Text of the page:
National PrepareAthon! Day - Don’t Wait. Communicate. Make Your Emergency Plan Today!

Don’t Wait. Communicate. Make Your Emergency Plan Today!

Posted on Wednesday, September 30, 2015 by UVM Health Network - CVMC

Julie Didier is the Emergency Management and Security Manager at UVM Health Network CVMC

Did you know that today is National PrepareAthon! Day? Your family may not be together if disaster strikes so it is important to think about how you are going to prepare for such an event.

  • Do you know how your family will get in touch with each other if your cell phone, the internet or the landline doesn’t work?
  • Have you talked about how you and your family will get to a safe location or meeting place after an emergency?
  • Do you even have a meeting place?

Emergencies come in many forms – from house fires to accidents to tropical storms and hurricanes. We cannot always control how, when or where they occur, be we can prepare practical responses before disasters strike. First and foremost, think about how you will communicate in different situations and start by making an emergency communications plan.

Here are a few easy steps to start your emergency communication plan:

  1. Understand how to receive emergency alerts and warnings. Make sure all household members are able to get alerts from local officials. Check with your local emergency management agency to see what is available in your area. Here in Vermont, we have the Vermont Alert Network at
  2. Discuss with your family your plan for a disaster that may affect your area. Plan in advance so that everyone understands where to go during a different type of disaster such as tornado, hurricane or wildfire.
  3. Collect everyone’s information. Create a paper copy for each family member that includes all phone numbers, email, social media, medical facilities, doctors, service providers and school information.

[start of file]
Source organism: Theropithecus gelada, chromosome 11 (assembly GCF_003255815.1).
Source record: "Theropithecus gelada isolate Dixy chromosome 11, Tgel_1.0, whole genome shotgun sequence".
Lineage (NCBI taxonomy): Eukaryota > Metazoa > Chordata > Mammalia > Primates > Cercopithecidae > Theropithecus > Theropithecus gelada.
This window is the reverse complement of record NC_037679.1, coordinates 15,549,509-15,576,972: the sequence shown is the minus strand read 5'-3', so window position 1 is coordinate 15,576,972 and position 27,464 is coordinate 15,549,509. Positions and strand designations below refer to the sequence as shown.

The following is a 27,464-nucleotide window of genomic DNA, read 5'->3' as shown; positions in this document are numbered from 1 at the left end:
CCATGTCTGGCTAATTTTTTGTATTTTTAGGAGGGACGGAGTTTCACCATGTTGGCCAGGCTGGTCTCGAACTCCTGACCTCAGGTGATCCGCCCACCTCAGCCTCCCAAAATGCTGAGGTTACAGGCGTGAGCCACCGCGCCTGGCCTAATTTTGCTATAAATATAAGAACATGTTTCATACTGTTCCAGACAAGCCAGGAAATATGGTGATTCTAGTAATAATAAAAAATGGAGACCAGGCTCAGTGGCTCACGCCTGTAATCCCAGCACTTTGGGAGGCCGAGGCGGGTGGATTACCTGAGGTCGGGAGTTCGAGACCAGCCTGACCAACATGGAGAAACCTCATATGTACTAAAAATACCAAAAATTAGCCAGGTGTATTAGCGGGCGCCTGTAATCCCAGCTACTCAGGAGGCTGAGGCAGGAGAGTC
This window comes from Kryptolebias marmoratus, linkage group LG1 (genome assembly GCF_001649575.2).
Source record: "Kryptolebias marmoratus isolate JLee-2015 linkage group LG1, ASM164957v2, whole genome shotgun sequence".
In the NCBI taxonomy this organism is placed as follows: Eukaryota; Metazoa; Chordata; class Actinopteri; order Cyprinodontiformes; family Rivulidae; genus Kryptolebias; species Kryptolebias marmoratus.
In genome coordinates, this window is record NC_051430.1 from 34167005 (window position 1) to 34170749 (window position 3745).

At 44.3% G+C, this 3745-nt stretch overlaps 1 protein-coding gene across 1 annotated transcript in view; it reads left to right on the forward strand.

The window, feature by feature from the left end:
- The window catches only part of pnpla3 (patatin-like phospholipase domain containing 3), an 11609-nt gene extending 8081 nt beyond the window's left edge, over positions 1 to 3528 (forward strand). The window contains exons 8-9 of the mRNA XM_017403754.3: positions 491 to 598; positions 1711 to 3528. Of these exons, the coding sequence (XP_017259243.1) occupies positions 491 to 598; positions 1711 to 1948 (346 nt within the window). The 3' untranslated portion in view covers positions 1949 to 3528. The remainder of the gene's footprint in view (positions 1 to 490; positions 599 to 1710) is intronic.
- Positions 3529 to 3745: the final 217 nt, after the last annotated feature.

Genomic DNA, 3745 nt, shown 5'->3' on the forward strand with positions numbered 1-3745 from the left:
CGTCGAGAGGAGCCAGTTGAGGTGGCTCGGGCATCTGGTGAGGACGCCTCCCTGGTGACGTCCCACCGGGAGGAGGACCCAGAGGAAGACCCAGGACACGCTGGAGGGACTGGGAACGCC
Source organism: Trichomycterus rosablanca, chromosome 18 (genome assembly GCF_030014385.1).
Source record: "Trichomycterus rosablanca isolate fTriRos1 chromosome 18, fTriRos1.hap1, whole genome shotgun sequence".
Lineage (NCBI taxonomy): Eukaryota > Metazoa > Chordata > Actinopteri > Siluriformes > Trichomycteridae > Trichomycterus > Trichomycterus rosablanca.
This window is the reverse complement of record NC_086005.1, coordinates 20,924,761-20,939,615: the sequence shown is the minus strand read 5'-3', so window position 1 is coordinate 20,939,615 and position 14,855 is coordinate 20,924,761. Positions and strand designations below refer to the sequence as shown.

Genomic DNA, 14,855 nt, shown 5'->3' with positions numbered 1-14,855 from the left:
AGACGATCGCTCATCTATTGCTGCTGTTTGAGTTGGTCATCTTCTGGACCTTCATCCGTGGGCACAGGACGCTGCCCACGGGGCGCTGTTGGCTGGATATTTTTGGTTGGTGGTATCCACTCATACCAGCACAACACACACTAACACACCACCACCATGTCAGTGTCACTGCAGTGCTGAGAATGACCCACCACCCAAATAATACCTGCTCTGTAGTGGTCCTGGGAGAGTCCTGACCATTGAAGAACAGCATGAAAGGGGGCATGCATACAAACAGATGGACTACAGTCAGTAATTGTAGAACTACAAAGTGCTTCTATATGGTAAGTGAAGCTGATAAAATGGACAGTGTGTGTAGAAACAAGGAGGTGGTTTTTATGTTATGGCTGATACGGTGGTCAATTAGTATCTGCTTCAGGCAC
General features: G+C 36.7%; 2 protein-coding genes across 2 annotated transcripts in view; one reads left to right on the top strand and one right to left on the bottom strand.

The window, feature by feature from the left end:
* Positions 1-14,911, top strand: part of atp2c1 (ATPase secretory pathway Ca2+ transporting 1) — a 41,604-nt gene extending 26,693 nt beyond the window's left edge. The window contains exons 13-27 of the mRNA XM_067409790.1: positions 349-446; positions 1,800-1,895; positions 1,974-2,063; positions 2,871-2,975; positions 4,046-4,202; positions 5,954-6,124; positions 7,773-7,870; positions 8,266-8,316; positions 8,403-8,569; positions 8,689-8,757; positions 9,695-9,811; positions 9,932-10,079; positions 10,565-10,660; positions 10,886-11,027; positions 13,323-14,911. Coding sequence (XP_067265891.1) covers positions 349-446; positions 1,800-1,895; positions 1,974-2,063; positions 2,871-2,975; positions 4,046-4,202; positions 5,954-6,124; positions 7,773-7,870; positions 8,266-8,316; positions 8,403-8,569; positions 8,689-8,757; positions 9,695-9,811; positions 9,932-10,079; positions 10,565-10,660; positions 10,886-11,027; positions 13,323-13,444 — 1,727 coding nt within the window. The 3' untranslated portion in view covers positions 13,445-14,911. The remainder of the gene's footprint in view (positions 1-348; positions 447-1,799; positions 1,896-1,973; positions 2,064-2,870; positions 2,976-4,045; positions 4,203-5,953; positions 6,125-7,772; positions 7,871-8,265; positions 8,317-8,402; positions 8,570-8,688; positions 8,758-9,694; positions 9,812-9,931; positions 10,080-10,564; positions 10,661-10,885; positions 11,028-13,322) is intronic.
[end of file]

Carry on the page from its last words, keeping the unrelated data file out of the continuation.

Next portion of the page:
4. Pick an emergency meeting place. Things to consider:
  • Decide on a safe, familiar place where your family can go for protection or to reunite.
  • Make sure these locations are accessible for household members with disabilities and functional needs.
  • If you have pets or service animals, think about animal-friendly locations.

Examples of meeting places include:

  • In your neighborhood: A mailbox at the end of the driveway or a neighbor’s house.
  • Outside your neighborhood: Library, community center, place of worship or family friend’s home.
  • Outside your town: home of a relative or family friend. Make sure everyone knows the address and discuss ways you would get there.
  1. Share the information. Make sure everyone carries a copy in his or her backpack, purse, wallet or briefcase. Also post a copy in a central location in your home, such as on a refrigerator or family bulletin board.
  2. Practice your plan. Have regular household meetings to review your emergency plans, communications plans and meeting place after a disaster, and then practice, just like you would a fire drill. It is recommended to practice your plan at least twice per year, often done at the same time as adjusting your clocks for daylight savings. This is also a great time to replace the batteries in your smoke and carbon monoxide detectors. Think Spring Ahead Fall Back! for emergency preparedness, too!

Planning how to stay safe and communicate during a disaster is the first step in emergency preparedness for your family. Your emergency planning should also address care of pets, aiding family members with access and functional needs and safely shutting off utilities. You may also want to inquire about emergency plans at work, daycare and school.

Visit for all of the information in this post as well as additional checklists on how you and your family can prepare for the unexpected. 

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